It is best to bring your electronics with you to China, or buy them in Hong Kong or Macau, as the import duties on these items is high in the rest of China. In any case, remember to keep your budget and the cost of living in China in mind before going on a shopping spree.

The Ancient Art of Haggling

Your experience of shopping in China would not be complete without some good old-fashioned haggling. Depending on your country of origin, you may be completely unfamiliar with the practice of bargaining to get a reasonable price. You may even feel guilty at the idea of refusing to pay the original price, as that may already seem inexpensive to you. However, haggling is part of the fun of shopping in China and it’s expected of everyone, especially if you don’t want to come off as a clueless laowai. Learning some Chinese can be really helpful in for this situation.

How does haggling work?

First of all, when shopping in China it’s important to know where haggling is allowed and expected and where it is not. In general, whenever you are in a large store or department store where the prices are clearly marked, you should not expect to be able to bargain the price down. Any independently owned stores and markets, on the other hand, are fair game.

When you are shopping in China and see an item you like, the seller will make you an initial offer. Before you actually buy anything, it is a good idea to get a general idea of what an actual, reasonable price (i.e. the local price) is.

You can accomplish this by offering to pay an amount that is much, much lower than the seller’s original asking price, say 20%, or even less. Remember, as soon as you make your first counter-offer, the price will only go up from there! You may bargain back and forth with the seller a few times, getting closer to agreeing on an amount somewhere in the middle. When bargaining while shopping in China, it is important to remain calm and polite and also to not appear too interested in the item you wish to purchase.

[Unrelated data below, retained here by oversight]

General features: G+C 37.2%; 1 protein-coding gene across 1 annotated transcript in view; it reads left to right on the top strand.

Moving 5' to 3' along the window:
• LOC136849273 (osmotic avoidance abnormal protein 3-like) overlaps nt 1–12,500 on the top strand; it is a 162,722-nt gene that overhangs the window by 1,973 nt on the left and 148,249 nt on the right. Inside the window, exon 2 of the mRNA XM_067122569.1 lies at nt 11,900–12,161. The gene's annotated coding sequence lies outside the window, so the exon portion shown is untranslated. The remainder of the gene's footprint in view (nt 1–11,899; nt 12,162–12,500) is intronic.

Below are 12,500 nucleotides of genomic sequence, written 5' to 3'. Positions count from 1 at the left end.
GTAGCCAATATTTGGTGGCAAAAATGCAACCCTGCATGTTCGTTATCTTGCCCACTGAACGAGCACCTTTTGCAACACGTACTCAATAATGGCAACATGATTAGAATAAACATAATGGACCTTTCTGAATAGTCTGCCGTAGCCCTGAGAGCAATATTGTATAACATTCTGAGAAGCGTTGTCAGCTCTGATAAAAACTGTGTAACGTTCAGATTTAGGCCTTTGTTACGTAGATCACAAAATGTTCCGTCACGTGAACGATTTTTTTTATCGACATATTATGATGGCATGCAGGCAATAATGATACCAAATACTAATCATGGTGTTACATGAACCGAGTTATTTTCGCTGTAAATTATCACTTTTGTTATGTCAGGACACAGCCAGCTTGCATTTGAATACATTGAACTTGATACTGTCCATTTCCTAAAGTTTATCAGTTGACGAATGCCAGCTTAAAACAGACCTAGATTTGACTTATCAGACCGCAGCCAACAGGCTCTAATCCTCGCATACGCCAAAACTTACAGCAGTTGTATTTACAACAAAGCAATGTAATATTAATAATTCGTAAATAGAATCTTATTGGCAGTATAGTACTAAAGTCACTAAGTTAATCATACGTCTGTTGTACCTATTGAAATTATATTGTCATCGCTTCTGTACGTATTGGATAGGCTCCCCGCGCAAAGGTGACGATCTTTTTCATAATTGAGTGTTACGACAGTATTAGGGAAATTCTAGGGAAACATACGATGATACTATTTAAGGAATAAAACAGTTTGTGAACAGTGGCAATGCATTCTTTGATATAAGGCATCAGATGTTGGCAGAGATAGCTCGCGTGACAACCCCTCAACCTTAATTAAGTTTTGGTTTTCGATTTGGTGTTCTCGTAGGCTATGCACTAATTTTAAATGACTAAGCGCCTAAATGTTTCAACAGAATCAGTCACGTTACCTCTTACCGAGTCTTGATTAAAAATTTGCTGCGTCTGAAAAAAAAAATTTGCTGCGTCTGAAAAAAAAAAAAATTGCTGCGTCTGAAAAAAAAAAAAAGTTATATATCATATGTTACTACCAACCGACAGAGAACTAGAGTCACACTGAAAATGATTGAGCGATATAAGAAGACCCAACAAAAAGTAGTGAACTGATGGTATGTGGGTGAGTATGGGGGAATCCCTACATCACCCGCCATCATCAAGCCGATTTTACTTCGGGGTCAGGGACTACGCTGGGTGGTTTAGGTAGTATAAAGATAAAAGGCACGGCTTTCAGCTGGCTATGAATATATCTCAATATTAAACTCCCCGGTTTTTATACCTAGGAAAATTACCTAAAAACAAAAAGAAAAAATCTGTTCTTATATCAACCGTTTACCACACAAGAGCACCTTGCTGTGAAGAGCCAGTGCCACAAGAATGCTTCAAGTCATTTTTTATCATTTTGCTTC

The Walk-Away Strategy

If you’re not sure yet what a reasonable price is, try walking away at some point in the negotiations. If the seller calls you back, he or she is willing to knock more off the price. If the seller lets you go, then your counter-offer was too low, and the seller would not have made a profit. Once you learn the walk-away price of a certain item, you can haggle for it with more confidence.

While haggling, pointing out the item’s many flaws (real or invented) can help lower the price. The seller will often have pen and paper or a calculator to help facilitate the bargaining process.

Make sure to never show large denomination bills in your wallet, as then the seller will know you can afford to pay more. Also, to boost your success rate, it is a good idea to not wear very expensive clothing or jewelry when shopping in China.

Haggling can be a bit time consuming and take some getting used to, but in the end, it can be one of the best parts of shopping in China and it’s a great feeling to know you worked hard to get that good deal!

 

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David Thyne